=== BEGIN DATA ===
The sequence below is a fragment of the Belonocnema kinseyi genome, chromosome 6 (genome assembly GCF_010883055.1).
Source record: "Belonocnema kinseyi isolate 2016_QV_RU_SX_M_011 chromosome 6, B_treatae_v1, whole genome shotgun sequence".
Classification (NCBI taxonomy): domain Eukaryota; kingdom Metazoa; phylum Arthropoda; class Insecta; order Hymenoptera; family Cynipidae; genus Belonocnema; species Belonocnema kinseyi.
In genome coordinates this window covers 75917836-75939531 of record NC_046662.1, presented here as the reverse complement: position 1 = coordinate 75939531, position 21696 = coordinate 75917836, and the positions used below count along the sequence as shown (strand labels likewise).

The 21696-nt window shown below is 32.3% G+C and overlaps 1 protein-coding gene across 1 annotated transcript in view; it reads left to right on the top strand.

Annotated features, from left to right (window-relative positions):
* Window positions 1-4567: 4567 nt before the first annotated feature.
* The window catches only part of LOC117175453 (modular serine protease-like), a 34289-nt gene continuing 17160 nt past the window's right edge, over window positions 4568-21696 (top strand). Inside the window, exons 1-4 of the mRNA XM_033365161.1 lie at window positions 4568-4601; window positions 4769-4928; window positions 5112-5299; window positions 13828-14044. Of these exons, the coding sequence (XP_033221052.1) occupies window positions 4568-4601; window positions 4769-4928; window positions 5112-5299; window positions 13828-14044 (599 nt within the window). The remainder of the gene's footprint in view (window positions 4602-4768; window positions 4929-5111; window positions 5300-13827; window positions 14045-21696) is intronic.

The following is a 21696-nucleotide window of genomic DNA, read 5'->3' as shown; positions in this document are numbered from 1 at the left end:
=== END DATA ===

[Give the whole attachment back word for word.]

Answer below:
The sequence below is a fragment of the Belonocnema kinseyi genome, chromosome 6 (genome assembly GCF_010883055.1).
Source record: "Belonocnema kinseyi isolate 2016_QV_RU_SX_M_011 chromosome 6, B_treatae_v1, whole genome shotgun sequence".
Classification (NCBI taxonomy): domain Eukaryota; kingdom Metazoa; phylum Arthropoda; class Insecta; order Hymenoptera; family Cynipidae; genus Belonocnema; species Belonocnema kinseyi.
In genome coordinates this window covers 75917836-75939531 of record NC_046662.1, presented here as the reverse complement: position 1 = coordinate 75939531, position 21696 = coordinate 75917836, and the positions used below count along the sequence as shown (strand labels likewise).

The 21696-nt window shown below is 32.3% G+C and overlaps 1 protein-coding gene across 1 annotated transcript in view; it reads left to right on the top strand.

Annotated features, from left to right (window-relative positions):
* Window positions 1-4567: 4567 nt before the first annotated feature.
* The window catches only part of LOC117175453 (modular serine protease-like), a 34289-nt gene continuing 17160 nt past the window's right edge, over window positions 4568-21696 (top strand). Inside the window, exons 1-4 of the mRNA XM_033365161.1 lie at window positions 4568-4601; window positions 4769-4928; window positions 5112-5299; window positions 13828-14044. Of these exons, the coding sequence (XP_033221052.1) occupies window positions 4568-4601; window positions 4769-4928; window positions 5112-5299; window positions 13828-14044 (599 nt within the window). The remainder of the gene's footprint in view (window positions 4602-4768; window positions 4929-5111; window positions 5300-13827; window positions 14045-21696) is intronic.

The following is a 21696-nucleotide window of genomic DNA, read 5'->3' as shown; positions in this document are numbered from 1 at the left end: